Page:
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Handwashing Awareness Week: December 6-12, 2021

According to the Centers for Disease (CDC), handwashing is the most important thing you can do to keep from getting sick. Follow five simple and effective steps: Wet, Soap, Scrub, Rinse, Dry to reduce the spread of illness and help stay healthy. Here are some common handwashing question and answers:

Why should I use soap and water to wash my hands? Germs get onto your hands and items you touch throughout the day. When your hands may be dirty, it’s best to wash with soap and water to remove whatever germs, grime, and chemicals may be on them.

Warm or cold water? Warm and cold water remove the same number of germs from your hands.

Does the soap have to be antibacterial to work? No. Plain soap and water work just as well.

What if I don’t have soap, but I have access to water? Using soap to wash hands is more effective than using water alone, but if water is all you have, rub your hands together under it and wipe off with a clean towel or air dry.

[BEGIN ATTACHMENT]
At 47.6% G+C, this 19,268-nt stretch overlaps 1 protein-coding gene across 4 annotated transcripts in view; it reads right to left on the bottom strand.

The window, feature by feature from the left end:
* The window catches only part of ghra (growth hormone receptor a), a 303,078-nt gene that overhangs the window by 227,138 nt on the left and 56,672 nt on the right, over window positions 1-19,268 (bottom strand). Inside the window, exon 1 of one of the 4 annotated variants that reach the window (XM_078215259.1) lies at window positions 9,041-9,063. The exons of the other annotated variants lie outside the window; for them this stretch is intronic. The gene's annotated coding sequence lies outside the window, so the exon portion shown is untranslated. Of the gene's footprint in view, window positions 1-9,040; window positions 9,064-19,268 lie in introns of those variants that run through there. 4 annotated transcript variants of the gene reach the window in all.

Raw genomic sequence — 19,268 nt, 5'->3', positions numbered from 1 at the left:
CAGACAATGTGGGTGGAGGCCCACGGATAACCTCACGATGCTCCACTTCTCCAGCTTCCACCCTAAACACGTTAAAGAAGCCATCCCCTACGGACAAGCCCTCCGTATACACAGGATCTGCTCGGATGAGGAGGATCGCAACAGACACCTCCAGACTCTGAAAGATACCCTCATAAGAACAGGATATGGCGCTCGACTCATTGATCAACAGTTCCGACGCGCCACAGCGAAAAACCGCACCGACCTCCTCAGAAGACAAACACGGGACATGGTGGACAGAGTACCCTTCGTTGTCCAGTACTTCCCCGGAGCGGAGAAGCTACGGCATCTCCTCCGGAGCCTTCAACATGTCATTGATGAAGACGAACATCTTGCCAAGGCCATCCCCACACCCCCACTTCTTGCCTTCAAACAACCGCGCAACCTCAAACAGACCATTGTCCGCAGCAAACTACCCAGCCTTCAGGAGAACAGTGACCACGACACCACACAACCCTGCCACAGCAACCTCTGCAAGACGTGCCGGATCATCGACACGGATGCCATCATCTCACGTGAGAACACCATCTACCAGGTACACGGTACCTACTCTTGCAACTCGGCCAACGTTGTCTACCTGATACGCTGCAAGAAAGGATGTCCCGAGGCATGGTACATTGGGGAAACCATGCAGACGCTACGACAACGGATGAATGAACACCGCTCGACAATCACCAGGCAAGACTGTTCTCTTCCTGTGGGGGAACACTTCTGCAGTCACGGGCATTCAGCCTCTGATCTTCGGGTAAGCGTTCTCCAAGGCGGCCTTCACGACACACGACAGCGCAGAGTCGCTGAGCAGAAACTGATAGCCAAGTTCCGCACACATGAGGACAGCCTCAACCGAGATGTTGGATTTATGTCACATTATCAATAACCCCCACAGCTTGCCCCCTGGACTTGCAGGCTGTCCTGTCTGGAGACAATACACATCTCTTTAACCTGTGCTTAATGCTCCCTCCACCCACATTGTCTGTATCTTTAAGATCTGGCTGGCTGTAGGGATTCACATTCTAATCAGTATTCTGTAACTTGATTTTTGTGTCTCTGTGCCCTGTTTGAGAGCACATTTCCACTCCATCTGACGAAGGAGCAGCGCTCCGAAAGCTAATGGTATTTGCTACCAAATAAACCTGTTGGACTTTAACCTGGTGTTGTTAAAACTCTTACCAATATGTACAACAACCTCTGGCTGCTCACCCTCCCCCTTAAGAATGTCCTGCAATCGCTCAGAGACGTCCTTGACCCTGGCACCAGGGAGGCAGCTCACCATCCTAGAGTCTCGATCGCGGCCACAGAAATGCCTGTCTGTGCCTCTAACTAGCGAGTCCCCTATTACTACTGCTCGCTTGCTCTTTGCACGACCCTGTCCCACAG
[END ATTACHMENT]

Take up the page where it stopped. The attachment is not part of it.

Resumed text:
How long do I need to scrub when washing my hands? Scientific studies show that you need to scrub for 20 seconds to remove harmful germs and chemicals from your hands. If you wash for a shorter time, you will not remove as many germs. Make sure to scrub all areas of your hands, including your palms, backs of your hands, between your fingers, and under your fingernails.

What if I don’t have soap or water to wash my hands? If soap and water are not available, use an alcohol-based hand sanitizer that contains at least 60% alcohol.

Do wipes remove germs? Hand sanitizing wipes with at least 60% alcohol kill germs on your hands.

Source: cdc.gov